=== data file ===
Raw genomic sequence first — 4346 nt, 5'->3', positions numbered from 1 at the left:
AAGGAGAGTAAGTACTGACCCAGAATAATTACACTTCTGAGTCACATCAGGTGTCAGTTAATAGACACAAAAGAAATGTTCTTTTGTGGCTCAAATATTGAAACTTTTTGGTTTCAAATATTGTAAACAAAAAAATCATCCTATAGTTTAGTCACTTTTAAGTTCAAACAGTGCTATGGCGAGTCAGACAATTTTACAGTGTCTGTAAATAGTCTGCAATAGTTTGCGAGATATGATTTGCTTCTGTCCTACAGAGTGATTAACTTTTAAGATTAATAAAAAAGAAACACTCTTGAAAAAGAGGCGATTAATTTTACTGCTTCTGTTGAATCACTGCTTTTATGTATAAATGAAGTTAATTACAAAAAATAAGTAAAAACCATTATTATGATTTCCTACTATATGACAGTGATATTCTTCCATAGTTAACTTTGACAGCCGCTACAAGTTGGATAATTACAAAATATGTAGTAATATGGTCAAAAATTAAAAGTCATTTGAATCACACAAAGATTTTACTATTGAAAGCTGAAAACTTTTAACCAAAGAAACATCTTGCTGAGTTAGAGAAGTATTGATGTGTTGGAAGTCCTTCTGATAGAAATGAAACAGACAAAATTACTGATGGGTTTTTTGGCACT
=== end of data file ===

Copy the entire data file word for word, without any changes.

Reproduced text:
Raw genomic sequence first — 4346 nt, 5'->3', positions numbered from 1 at the left:
AAGGAGAGTAAGTACTGACCCAGAATAATTACACTTCTGAGTCACATCAGGTGTCAGTTAATAGACACAAAAGAAATGTTCTTTTGTGGCTCAAATATTGAAACTTTTTGGTTTCAAATATTGTAAACAAAAAAATCATCCTATAGTTTAGTCACTTTTAAGTTCAAACAGTGCTATGGCGAGTCAGACAATTTTACAGTGTCTGTAAATAGTCTGCAATAGTTTGCGAGATATGATTTGCTTCTGTCCTACAGAGTGATTAACTTTTAAGATTAATAAAAAAGAAACACTCTTGAAAAAGAGGCGATTAATTTTACTGCTTCTGTTGAATCACTGCTTTTATGTATAAATGAAGTTAATTACAAAAAATAAGTAAAAACCATTATTATGATTTCCTACTATATGACAGTGATATTCTTCCATAGTTAACTTTGACAGCCGCTACAAGTTGGATAATTACAAAATATGTAGTAATATGGTCAAAAATTAAAAGTCATTTGAATCACACAAAGATTTTACTATTGAAAGCTGAAAACTTTTAACCAAAGAAACATCTTGCTGAGTTAGAGAAGTATTGATGTGTTGGAAGTCCTTCTGATAGAAATGAAACAGACAAAATTACTGATGGGTTTTTTGGCACT